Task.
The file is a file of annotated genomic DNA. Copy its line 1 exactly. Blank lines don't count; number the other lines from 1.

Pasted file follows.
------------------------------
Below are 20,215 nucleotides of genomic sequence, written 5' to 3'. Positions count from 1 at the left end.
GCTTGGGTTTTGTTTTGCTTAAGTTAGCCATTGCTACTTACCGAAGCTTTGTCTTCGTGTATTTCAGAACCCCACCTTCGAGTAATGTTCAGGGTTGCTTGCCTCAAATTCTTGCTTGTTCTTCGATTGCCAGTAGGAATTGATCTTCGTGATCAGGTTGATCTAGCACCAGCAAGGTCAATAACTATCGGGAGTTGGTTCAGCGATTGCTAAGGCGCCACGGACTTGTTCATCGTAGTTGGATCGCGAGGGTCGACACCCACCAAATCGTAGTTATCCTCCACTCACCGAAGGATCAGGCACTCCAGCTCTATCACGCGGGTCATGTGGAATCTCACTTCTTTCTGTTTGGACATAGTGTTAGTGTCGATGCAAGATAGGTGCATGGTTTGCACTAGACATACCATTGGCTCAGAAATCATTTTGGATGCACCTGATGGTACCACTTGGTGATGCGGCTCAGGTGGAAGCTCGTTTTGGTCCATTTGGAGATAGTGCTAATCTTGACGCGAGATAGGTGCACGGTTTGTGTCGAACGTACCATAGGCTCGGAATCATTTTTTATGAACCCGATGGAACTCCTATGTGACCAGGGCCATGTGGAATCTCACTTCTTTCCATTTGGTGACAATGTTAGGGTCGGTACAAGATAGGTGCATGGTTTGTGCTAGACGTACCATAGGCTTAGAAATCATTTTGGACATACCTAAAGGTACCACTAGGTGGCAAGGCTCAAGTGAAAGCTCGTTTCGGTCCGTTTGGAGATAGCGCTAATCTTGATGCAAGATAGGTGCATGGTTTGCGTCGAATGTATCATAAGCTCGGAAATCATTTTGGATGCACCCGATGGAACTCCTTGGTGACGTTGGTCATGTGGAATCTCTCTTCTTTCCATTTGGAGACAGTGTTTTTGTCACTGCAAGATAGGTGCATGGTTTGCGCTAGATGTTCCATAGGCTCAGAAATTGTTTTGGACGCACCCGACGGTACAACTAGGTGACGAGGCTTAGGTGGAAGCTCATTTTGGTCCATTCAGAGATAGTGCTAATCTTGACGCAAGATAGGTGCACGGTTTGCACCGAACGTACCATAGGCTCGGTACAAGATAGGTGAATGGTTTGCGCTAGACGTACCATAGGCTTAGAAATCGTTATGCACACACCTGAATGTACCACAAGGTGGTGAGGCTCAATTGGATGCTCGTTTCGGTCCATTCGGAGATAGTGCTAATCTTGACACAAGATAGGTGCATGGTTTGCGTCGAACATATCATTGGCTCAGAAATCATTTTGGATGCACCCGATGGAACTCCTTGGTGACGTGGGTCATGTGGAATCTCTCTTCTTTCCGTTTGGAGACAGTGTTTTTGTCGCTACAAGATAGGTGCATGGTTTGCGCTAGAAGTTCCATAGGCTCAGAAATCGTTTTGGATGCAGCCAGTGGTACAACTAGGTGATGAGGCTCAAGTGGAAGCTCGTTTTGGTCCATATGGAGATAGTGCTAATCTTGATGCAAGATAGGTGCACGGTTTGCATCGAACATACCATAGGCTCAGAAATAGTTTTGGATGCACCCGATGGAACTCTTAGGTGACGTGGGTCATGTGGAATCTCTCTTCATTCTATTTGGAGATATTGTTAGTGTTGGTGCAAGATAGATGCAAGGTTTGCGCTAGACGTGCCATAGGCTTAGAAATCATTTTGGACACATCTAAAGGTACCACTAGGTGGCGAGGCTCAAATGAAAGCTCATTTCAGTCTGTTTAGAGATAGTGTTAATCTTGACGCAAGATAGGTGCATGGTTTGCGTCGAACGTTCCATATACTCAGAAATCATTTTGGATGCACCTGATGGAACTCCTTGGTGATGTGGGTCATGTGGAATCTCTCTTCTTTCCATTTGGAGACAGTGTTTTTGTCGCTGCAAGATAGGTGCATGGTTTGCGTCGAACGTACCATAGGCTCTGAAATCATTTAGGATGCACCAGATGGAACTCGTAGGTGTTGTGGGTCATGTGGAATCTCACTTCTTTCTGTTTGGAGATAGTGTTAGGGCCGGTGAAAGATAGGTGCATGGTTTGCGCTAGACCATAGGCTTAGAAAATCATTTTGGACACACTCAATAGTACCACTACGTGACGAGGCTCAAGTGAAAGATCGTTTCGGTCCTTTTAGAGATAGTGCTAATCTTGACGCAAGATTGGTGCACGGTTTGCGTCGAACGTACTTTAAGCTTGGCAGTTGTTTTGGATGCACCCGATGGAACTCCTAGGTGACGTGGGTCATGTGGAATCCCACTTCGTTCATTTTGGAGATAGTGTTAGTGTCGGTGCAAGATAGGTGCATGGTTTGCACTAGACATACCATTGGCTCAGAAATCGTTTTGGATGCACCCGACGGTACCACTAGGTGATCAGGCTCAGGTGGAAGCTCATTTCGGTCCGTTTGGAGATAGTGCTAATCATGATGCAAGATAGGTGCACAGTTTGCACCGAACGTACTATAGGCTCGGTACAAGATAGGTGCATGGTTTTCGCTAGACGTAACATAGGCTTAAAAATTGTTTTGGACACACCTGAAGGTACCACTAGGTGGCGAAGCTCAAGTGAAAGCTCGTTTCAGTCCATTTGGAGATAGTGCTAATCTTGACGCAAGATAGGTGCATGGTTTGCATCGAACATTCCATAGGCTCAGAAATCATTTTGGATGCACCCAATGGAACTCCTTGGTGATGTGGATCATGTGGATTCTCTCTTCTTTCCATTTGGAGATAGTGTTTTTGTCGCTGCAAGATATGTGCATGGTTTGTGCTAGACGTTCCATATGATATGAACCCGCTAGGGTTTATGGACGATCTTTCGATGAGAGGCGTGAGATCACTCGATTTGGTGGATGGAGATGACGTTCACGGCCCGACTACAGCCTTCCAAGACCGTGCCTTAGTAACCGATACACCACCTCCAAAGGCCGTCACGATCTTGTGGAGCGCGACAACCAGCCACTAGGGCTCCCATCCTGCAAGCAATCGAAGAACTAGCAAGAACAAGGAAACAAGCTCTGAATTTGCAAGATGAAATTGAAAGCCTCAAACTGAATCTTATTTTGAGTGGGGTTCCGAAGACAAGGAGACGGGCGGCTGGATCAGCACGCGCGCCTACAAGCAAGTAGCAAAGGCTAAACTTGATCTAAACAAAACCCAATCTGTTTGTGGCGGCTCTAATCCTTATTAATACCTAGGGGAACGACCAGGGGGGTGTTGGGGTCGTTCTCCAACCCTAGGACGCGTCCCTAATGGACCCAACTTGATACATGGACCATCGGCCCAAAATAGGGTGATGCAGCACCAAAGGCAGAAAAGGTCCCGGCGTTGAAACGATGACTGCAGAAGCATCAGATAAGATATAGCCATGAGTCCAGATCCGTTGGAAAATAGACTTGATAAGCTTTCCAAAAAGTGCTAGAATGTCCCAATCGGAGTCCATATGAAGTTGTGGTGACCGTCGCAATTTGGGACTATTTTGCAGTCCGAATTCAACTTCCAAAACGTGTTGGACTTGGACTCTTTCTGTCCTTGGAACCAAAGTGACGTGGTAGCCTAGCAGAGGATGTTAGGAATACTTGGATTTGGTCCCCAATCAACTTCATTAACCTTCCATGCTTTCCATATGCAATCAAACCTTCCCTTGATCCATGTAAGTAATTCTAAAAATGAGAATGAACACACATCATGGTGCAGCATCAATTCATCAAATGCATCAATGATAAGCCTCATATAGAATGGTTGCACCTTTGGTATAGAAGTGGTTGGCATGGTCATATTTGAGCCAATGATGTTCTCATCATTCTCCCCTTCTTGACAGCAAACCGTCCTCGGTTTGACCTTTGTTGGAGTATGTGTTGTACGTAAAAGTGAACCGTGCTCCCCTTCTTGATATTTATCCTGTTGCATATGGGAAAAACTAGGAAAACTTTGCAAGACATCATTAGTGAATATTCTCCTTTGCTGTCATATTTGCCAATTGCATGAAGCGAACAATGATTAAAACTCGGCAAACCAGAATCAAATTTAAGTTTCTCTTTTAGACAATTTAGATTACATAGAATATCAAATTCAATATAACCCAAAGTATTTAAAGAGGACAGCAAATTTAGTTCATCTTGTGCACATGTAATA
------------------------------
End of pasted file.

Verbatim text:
Below are 20,215 nucleotides of genomic sequence, written 5' to 3'. Positions count from 1 at the left end.